General effects of standard opioids

Central effects:

 

  • reduce the sensation of pain by stimulating opioid receptors (analgesic effect): the descending, pain-relieving system is activated, nociceptive impulses are suppressed at the spinal level, the experience of pain is changed in the limbic system (the pain is no longer perceived as unpleasant and threatening ; Shortness of breath is processed like pain). This also explains why the patient can localize the pain point despite being completely free of pain when given normal doses of opioids (the pain afference is still available (except possibly with high doses of potent opioids that already enter the hypnotic area), you can feel it Pain in many cases too,
  • In therapeutic doses do not normally affect other sensory qualities (see, feel, …) negatively – but the ability to react may be limited!
  • reduce mental activity (sedative effect), but can also increase creativity through the euphoric effect.
  • cause almost no amnesia.
  • eliminate feelings of conflict and fear (tranquilizing effect)
  • often increase the mood (euphoric effect), can have a dysphoric effect in some patients, but this is quite rare.
  • inhibit the respiratory and cough centers (respiratory depressive and antitussive effect)
  • Initially, by stimulating the vomiting center, they often trigger nausea (nausea) and vomiting (vomiting) – but later, by inhibiting the vomiting center, they trigger an antiemetic effect.
  • cause miosis (miotic effect)
  • increase the release of the antidiuretic hormone (antidiuretic effect)
  • can lead to the development of tolerance with repeated use, but usually do not lead to psychological dependency if used correctly and as directed (in pain therapy under medical supervision or according to a strict intake schedule ).

 


peripheral effects:

 

  • are also analgesic via peripheral opioid receptors
  • delay gastric emptying by pyloric contraction
  • reduce motility and increase the tone of the smooth muscles of the gastrointestinal tract (spastic constipation)
  • the sphincters contract in the area of ​​the biliary tract
  • increase the tone of the urinary bladder muscles and the bladder sphincter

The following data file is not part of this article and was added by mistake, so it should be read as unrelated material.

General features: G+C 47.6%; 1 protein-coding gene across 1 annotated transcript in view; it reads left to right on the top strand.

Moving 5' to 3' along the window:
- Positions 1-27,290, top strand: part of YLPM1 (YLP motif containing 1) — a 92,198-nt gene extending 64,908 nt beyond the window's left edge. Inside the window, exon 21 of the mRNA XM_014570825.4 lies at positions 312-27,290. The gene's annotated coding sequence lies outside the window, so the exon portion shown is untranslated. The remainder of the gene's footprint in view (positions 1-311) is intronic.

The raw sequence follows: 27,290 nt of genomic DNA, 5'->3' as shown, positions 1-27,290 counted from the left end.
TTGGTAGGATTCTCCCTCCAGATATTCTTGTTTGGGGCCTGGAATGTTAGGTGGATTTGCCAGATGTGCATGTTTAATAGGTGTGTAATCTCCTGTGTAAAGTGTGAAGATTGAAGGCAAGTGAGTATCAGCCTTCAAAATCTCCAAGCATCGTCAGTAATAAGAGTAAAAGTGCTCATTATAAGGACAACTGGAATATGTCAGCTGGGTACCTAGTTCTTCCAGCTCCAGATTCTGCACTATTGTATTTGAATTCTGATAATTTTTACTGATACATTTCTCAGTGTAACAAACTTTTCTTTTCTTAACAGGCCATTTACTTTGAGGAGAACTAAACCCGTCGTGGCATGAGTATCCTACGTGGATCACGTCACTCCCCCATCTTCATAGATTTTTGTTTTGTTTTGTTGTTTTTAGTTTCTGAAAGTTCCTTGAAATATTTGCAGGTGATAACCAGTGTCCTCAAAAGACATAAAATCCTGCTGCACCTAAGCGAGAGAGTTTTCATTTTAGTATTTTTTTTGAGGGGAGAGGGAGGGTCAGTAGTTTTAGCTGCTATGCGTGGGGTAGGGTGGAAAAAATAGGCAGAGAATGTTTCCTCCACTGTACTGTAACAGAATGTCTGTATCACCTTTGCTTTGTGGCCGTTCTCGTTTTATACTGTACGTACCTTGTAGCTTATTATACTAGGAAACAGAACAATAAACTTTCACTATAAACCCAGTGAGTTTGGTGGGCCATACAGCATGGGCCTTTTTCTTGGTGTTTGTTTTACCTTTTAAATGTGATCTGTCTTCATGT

• decrease the tone of blood vessels with the risk of orthostatic reactions
  • The release of histamine can cause reddening of the skin, urticaria and itching, as well as bronchospasm in asthmatics


How the opioids work:

 

Opioids mediate their effect by attaching to receptors (special proteins (protein molecules)) and interacting with them. various effects are triggered by this interaction. Which effects are triggered depends on the binding to the respective receptor types:

 

    • µ-Receptors: The µ-Receptors are most important for the effect of opioids. There are 2 subtypes: µ1 and µ2.

With agonization (connect & interact) the following processes are triggered:

    • µ1: supraspinal / spinal analgesia, euphoria, low dependency potential, miosis, bradycardia (decreased pulse rate), hypothermia, urinary retention.
    • µ2: spinal analgesia, respiratory depression, high potential for dependence, severe constipation.
  • [Delta] receptors: supraspinal / spinal analgesia, respiratory depression, high potential for dependence, low-grade constipation, urinary retention.
  • [kappa] receptors: supraspinal / spinal analgesia, dysphoria, low potential for dependence, miosis, hyperthermia, diuresis.
  • [sigma] receptors: psychomimetic effects. This type of receptor is not a specific opioid receptor, since other substances such as phencyclidine (“PCP”) also bind to it.

So opioids bind to receptors. How strongly they bind depends on the affinity (= attraction). An agonist is a substance that binds to a certain type of receptor.

 

Thus, µ-agonists bind to the µ-receptors. Another decisive factor is intrinsic potency: it indicates how strongly an agonist interacts with the receptor after agonization. An antagonist is a substance that binds to a certain type of receptor, but whose intrinsic potency is so low that it does not interact with the receptor (although experts sometimes disagree as to whether “interaction” is defined by binding to the receptor In this case one would have to speak of “connecting, but without conveying an effect”.